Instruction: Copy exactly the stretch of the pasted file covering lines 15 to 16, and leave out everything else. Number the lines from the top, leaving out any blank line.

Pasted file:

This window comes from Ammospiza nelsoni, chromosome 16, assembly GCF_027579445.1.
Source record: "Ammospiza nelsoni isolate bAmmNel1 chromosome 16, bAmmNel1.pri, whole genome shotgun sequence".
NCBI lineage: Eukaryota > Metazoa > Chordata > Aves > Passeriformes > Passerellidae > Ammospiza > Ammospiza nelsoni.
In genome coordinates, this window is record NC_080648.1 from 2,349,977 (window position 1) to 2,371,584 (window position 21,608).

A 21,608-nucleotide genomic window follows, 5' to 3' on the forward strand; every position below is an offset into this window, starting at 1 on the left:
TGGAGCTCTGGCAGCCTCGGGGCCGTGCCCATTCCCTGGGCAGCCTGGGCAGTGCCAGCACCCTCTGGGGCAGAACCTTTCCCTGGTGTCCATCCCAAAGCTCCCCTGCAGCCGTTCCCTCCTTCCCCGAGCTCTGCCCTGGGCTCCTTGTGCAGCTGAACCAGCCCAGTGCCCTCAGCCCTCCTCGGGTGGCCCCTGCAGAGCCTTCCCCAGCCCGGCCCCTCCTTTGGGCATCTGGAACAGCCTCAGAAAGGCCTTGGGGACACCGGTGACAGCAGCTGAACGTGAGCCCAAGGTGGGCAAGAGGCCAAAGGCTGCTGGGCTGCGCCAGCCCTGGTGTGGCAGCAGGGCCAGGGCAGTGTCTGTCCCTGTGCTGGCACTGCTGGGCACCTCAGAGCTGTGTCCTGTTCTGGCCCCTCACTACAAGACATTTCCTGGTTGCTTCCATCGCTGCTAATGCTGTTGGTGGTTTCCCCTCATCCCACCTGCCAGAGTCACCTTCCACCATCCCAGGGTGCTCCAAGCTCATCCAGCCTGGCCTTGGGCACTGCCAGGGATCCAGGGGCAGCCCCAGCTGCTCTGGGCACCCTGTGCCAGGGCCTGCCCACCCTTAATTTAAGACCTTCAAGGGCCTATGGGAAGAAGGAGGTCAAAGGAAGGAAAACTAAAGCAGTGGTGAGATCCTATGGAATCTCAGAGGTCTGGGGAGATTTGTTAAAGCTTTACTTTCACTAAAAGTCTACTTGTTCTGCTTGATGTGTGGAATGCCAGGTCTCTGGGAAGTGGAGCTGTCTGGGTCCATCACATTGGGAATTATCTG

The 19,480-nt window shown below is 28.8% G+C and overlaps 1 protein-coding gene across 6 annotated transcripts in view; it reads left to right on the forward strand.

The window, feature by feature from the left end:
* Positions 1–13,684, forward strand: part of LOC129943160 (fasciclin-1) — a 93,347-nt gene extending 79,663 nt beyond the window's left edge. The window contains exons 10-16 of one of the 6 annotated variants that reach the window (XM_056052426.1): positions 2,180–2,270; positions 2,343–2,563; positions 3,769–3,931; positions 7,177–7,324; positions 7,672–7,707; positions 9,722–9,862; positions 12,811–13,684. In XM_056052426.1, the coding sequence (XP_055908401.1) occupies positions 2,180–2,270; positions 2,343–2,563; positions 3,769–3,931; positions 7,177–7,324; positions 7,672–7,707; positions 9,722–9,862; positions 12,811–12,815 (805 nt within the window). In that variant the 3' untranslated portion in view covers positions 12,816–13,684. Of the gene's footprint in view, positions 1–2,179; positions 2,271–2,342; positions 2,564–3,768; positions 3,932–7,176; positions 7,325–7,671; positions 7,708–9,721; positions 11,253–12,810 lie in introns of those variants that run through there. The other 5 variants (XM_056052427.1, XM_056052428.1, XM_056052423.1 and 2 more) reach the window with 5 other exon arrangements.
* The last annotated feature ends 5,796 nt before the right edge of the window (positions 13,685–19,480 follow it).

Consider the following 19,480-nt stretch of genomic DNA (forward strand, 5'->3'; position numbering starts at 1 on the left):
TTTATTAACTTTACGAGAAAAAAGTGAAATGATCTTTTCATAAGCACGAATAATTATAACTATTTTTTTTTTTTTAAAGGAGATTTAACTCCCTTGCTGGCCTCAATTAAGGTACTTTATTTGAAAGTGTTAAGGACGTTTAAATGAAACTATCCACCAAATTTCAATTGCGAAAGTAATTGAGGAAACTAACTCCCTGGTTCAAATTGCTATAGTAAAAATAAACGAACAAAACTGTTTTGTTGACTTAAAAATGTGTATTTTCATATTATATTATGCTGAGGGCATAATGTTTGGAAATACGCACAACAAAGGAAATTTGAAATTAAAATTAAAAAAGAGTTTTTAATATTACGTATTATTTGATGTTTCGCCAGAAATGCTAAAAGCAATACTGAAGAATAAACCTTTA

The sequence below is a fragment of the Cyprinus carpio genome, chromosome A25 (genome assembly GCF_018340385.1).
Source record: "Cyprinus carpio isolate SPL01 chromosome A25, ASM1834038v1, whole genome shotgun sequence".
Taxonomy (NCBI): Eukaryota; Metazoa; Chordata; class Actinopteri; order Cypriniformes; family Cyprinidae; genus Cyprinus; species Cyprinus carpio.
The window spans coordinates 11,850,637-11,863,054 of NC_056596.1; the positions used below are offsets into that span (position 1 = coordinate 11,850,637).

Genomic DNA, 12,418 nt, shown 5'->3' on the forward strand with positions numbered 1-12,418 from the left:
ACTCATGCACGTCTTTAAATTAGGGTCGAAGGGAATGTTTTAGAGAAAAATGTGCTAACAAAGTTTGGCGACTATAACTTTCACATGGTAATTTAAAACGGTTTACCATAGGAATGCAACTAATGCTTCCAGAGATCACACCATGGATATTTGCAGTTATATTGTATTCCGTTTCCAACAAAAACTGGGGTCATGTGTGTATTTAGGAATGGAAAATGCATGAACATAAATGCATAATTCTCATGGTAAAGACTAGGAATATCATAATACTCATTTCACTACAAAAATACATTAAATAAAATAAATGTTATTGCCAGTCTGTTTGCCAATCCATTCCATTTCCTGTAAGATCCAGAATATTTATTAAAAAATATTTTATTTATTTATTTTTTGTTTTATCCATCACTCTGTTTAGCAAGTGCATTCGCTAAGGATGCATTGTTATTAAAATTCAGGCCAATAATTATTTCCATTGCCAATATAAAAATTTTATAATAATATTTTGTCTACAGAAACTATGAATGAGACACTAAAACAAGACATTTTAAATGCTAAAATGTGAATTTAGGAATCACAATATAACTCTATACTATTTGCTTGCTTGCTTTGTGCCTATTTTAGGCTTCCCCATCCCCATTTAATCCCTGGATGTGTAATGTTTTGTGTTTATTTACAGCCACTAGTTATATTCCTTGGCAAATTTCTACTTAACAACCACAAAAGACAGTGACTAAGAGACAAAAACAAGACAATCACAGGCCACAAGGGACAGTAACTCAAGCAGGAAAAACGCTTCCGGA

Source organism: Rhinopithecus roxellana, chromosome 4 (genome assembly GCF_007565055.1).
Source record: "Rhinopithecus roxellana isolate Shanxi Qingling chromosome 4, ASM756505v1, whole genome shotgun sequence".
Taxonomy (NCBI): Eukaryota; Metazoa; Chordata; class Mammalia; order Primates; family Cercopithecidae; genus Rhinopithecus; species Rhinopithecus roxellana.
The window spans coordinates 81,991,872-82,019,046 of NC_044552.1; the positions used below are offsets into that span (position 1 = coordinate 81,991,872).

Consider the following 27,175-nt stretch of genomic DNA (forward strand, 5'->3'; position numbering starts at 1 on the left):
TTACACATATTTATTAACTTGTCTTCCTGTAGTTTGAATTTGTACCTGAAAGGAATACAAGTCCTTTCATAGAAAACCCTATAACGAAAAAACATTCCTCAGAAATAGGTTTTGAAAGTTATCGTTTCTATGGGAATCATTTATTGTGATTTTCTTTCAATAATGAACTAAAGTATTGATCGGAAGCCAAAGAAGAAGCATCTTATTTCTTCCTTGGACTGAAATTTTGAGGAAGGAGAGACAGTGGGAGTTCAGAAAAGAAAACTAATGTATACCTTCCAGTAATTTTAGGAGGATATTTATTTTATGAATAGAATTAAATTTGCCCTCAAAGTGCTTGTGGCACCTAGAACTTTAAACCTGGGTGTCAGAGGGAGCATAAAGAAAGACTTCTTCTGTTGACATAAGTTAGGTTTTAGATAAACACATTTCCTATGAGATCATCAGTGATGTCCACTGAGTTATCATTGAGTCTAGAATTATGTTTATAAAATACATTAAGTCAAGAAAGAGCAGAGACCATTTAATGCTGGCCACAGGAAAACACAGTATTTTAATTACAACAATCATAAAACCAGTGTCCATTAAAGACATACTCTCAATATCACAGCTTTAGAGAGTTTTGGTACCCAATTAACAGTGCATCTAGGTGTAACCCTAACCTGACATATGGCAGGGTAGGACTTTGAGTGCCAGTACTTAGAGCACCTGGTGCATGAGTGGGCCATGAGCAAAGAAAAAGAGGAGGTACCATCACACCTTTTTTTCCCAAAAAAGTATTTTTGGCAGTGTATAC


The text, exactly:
Taxonomy (NCBI): Eukaryota; Metazoa; Chordata; class Actinopteri; order Cypriniformes; family Cyprinidae; genus Cyprinus; species Cyprinus carpio.
The window spans coordinates 11,850,637-11,863,054 of NC_056596.1; the positions used below are offsets into that span (position 1 = coordinate 11,850,637).